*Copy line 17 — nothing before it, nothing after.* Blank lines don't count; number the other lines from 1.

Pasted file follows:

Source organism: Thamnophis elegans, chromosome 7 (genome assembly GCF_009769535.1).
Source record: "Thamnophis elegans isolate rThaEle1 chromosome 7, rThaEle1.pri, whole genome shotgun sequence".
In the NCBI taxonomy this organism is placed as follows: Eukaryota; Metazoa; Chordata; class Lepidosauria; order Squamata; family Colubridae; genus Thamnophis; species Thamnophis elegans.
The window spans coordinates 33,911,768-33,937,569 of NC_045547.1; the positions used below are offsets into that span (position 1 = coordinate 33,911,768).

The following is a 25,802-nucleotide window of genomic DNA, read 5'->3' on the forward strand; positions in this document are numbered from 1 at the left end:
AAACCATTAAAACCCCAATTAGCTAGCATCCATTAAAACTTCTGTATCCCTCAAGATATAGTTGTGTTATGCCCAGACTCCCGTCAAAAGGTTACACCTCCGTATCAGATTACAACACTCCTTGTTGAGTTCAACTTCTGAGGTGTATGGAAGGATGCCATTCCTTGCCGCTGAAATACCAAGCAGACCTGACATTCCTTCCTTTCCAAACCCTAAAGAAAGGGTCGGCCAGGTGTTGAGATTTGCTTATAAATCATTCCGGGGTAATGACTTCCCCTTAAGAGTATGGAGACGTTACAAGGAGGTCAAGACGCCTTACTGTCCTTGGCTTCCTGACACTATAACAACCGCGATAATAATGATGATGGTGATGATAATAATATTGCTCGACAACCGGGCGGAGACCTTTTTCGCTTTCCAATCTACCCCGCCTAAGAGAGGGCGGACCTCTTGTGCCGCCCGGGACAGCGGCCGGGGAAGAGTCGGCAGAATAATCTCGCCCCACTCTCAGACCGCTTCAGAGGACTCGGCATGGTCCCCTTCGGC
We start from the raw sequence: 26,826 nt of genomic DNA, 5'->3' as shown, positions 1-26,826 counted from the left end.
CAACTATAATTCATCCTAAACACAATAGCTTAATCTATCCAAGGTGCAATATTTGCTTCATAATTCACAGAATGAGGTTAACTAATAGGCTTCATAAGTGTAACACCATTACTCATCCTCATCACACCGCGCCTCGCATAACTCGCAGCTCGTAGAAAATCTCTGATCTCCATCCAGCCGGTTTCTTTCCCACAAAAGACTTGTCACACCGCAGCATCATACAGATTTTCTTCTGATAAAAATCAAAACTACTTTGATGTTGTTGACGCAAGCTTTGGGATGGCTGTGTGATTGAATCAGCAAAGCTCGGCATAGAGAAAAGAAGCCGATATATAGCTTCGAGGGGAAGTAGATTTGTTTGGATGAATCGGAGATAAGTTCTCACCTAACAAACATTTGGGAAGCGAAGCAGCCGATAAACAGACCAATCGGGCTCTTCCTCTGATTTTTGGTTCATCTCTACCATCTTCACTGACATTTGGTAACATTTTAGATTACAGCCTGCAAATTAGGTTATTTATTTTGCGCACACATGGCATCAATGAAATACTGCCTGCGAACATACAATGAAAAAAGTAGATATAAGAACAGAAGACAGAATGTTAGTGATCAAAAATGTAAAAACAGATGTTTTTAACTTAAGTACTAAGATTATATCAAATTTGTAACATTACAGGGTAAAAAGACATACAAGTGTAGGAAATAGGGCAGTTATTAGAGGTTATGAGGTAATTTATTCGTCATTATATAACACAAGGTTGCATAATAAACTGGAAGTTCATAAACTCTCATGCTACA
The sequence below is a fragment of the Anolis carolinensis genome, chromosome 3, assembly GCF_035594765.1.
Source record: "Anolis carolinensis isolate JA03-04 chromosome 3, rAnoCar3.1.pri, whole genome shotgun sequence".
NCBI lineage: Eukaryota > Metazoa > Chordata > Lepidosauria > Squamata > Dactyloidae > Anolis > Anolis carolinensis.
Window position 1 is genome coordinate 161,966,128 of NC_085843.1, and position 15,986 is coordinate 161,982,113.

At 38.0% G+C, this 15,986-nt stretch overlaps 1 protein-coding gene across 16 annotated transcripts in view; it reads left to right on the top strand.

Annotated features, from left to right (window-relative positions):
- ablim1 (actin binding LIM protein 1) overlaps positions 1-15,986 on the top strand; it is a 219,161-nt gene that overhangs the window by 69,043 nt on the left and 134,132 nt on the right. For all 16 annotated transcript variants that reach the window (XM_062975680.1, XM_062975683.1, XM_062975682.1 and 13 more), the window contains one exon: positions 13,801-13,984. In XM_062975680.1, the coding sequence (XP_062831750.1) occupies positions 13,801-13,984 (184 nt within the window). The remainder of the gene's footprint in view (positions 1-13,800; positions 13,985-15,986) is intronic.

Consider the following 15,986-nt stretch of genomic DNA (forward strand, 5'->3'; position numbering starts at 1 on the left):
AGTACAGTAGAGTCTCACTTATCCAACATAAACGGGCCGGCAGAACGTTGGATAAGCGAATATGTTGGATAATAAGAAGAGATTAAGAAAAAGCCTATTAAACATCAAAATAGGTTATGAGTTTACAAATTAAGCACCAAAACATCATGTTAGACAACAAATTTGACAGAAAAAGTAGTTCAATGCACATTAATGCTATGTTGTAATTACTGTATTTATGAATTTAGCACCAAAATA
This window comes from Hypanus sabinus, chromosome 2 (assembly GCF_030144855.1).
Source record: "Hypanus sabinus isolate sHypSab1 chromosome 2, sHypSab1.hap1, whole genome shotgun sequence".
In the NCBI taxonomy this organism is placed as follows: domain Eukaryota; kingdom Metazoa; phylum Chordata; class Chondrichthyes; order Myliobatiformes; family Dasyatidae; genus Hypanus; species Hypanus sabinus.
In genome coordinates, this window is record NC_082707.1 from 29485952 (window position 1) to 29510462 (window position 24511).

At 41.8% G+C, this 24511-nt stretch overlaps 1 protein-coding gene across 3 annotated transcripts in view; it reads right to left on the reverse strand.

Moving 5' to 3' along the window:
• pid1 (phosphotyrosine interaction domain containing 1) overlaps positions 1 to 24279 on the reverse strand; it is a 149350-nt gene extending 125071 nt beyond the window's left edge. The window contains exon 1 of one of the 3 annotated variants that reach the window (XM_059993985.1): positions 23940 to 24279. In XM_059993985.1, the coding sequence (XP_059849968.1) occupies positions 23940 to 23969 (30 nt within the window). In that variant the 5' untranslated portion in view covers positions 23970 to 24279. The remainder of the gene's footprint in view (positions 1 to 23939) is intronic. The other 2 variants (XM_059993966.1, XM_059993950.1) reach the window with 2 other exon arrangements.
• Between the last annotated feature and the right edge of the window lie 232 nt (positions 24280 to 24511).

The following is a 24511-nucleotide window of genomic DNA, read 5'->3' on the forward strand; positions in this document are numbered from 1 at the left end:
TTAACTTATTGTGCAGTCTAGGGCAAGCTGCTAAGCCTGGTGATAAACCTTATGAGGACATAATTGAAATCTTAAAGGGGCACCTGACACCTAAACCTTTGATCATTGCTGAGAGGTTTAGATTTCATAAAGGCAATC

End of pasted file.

AGTACAGTAGAGTCTCACTTATCCAACATAAACGGGCCGGCAGAACGTTGGATAAGCGAATATGTTGGATAATAAGAAGAGATTAAGAAAAAGCCTATTAAACATCAAAATAGGTTATGAGTTTACAAATTAAGCACCAAAACATCATGTTAGACAACAAATTTGACAGAAAAAGTAGTTCAATGCACATTAATGCTATGTTGTAATTACTGTATTTATGAATTTAGCACCAAAATA